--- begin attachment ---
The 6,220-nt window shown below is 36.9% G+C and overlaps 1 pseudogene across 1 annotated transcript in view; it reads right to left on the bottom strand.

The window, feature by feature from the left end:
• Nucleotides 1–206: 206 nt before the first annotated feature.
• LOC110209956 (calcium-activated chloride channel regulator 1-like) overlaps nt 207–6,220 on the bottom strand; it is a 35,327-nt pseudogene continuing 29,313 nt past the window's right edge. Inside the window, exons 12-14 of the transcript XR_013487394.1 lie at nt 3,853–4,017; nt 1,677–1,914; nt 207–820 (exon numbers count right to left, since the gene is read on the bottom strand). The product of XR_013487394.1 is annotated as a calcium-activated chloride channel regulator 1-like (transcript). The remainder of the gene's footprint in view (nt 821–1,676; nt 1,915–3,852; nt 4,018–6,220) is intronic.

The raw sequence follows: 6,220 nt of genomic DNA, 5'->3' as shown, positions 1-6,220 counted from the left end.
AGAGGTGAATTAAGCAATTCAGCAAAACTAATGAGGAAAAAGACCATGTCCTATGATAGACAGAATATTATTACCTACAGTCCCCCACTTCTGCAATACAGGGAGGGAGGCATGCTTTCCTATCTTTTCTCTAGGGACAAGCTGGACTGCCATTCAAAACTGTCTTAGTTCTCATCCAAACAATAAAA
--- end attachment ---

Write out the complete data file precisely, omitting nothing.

The 6,220-nt window shown below is 36.9% G+C and overlaps 1 pseudogene across 1 annotated transcript in view; it reads right to left on the bottom strand.

The window, feature by feature from the left end:
• Nucleotides 1–206: 206 nt before the first annotated feature.
• LOC110209956 (calcium-activated chloride channel regulator 1-like) overlaps nt 207–6,220 on the bottom strand; it is a 35,327-nt pseudogene continuing 29,313 nt past the window's right edge. Inside the window, exons 12-14 of the transcript XR_013487394.1 lie at nt 3,853–4,017; nt 1,677–1,914; nt 207–820 (exon numbers count right to left, since the gene is read on the bottom strand). The product of XR_013487394.1 is annotated as a calcium-activated chloride channel regulator 1-like (transcript). The remainder of the gene's footprint in view (nt 821–1,676; nt 1,915–3,852; nt 4,018–6,220) is intronic.

The raw sequence follows: 6,220 nt of genomic DNA, 5'->3' as shown, positions 1-6,220 counted from the left end.
AGAGGTGAATTAAGCAATTCAGCAAAACTAATGAGGAAAAAGACCATGTCCTATGATAGACAGAATATTATTACCTACAGTCCCCCACTTCTGCAATACAGGGAGGGAGGCATGCTTTCCTATCTTTTCTCTAGGGACAAGCTGGACTGCCATTCAAAACTGTCTTAGTTCTCATCCAAACAATAAAA